Library artist in residence Luis Tubens coaches students in after-school writing workshops at the Main Library.Watch this Spoken Word performance >

Since becoming the library’s first artist in residence in January, poet and vocalist Luis Tubens has been spending about four hours each week at the Main Library, creating poetry and encouraging young people to express themselves.

In this first-of-its-kind library program, Tubens leads students in grades 6-12 in writing workshops and "More Than a Mic" open mic spoken-word performances, held in conjunction with the library's More Than a Month series.

Here, Tuben shares what he's learning and what inspires him. 

Q. What does it mean to be an artist in residence?

A. To be an artist in residence anywhere is an immense honor. It means that an organization values your work as an artist to the point where they want to be a curator, a promoter, and motivator of your craft. Museums and galleries are traditionally places where visual artists become artists in residence, but for a literary artist like me to have a library, and such a prestigious one like the Oak Park Public Library, recognize my work is a privilege.

Student work from a January workshop at the Main Library

Q. What are you learning about Oak Park so far?

A. The first thing I learned about Oak Park is that it is home to the literary legend Ernest Hemingway. Wow. But also I am learning that Oak Park is a diverse town with rich history and beautiful people. Probably what I found to be most delightful is the array of young people that use the library as a center.

Q. What do you like about working with young people?

A. I have to say that I enjoy what I receive from the youth more than what I give. I am always surprised at the poetry and visual narratives that are produced from the workshops. It inspires me and keeps on my game.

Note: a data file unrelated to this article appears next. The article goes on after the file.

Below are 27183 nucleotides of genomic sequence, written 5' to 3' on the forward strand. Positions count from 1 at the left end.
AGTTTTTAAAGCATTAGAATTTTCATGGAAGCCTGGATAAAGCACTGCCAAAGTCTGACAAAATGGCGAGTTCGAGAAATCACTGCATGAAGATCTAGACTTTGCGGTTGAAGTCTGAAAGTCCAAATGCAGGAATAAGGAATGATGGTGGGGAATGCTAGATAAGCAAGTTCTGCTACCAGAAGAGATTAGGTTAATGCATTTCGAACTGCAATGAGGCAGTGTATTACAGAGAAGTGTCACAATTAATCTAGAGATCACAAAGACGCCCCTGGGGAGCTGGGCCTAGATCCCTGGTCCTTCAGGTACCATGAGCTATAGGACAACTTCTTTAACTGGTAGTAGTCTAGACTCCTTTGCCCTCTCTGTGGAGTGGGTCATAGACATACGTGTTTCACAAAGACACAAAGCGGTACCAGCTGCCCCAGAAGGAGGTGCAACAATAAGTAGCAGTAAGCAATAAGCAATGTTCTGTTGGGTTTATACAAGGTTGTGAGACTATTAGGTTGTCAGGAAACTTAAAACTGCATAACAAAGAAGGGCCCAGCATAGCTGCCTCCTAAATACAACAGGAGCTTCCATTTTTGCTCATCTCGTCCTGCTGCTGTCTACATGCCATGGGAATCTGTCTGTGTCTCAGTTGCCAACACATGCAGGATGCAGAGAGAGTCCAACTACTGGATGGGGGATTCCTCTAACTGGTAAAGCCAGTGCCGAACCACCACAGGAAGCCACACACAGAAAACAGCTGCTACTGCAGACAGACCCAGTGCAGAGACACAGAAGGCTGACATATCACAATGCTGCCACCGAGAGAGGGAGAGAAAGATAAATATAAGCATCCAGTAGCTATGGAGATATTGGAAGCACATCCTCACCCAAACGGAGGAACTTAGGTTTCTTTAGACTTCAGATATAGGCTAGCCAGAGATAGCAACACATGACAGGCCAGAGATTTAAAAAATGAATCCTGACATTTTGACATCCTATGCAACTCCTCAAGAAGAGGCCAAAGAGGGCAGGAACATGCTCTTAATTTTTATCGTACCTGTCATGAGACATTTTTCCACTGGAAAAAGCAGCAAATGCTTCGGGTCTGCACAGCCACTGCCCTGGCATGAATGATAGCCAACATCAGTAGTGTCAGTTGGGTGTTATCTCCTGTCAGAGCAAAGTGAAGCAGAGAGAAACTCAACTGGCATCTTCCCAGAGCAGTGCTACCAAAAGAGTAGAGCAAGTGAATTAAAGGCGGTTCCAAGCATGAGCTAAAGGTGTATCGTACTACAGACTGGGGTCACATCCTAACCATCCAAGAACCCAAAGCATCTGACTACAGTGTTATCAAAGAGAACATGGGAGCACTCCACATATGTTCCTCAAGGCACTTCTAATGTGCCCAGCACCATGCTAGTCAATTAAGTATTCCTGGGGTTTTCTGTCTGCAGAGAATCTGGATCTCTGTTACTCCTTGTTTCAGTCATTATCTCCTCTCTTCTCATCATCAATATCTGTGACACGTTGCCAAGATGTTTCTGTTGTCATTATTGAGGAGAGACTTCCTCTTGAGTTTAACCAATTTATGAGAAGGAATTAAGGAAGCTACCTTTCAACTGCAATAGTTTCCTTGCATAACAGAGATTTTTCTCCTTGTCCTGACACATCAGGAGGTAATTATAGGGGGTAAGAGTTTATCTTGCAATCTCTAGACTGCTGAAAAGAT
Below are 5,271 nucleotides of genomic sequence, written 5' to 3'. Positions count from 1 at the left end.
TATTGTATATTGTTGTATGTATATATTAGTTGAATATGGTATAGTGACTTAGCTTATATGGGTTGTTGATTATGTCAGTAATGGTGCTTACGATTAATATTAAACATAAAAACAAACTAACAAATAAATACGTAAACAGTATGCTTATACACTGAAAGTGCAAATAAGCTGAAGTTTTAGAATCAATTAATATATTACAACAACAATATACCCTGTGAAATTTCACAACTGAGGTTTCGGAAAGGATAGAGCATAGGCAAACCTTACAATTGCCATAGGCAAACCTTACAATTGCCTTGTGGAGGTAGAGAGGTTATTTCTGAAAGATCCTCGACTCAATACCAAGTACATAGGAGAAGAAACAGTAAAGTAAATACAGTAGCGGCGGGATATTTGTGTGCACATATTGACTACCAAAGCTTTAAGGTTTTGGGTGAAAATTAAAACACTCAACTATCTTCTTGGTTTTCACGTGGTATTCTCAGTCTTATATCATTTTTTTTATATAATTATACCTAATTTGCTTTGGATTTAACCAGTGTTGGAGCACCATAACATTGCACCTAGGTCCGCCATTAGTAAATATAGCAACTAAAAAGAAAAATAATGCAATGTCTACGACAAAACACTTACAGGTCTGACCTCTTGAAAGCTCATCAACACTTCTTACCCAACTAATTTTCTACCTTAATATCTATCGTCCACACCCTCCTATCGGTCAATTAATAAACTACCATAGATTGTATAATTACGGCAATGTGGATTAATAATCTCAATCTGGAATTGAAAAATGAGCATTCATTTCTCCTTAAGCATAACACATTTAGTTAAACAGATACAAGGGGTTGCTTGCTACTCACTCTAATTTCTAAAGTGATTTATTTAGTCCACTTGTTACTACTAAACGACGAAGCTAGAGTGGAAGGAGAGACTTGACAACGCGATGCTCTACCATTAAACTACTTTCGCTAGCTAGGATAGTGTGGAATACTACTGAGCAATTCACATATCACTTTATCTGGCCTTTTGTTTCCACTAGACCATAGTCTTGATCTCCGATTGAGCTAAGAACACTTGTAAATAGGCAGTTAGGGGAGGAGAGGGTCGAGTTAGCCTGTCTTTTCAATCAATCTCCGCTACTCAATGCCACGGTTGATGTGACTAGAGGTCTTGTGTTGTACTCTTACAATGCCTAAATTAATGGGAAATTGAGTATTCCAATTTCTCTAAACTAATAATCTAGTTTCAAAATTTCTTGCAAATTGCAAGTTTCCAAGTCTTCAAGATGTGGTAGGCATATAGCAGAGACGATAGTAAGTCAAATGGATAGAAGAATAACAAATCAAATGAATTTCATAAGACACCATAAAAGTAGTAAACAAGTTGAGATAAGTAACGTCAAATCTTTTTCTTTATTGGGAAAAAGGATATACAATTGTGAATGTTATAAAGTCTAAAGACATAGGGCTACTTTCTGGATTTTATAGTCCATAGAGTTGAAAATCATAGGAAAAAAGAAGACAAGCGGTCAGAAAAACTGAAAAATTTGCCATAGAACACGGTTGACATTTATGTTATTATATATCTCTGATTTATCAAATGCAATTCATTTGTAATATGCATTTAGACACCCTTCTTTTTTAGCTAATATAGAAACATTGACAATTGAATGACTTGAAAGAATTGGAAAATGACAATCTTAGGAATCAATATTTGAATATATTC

Q. How have you gotten teenagers to join your workshops, and really be enagaged in them?

A. I first needed to understand what would interest them in the realm of poetry. For example, the students responded with the most enthusiasm and production when I facilitated rap battles, which are when two or more participants take turns creatively challenging each other with words and rhythm. Then, once they're engaged, I place poetic stipulations on their verses. For example, the participants must use couplets and every other line must be a simile. I somewhat disguise poetry in the form of rap, though the roots always come back to the expression of words.

Q. How are you applying what you're learning in this residency to your own writing?

A. In my writing I do not so much apply what I am learning but more what I am observing. The people, art, and institutions that I come in contact with during my time in Oak Park inspire my poetry. Their experiences and essence are what I hope to capture in my pages and express through my performance. I will have my writings available at the end of residency ... a little something to leave in appreciation of my time here. 

Tubens and local students perform original works in monthly More Than a Mic open mic showcases through April.

Experience a live performance

More Than a Mic:

No-Shush Salon:

After Tubens’ residency ends in April, he'll perform as “Logan Lu” at the Maze Branch monthly open mic series.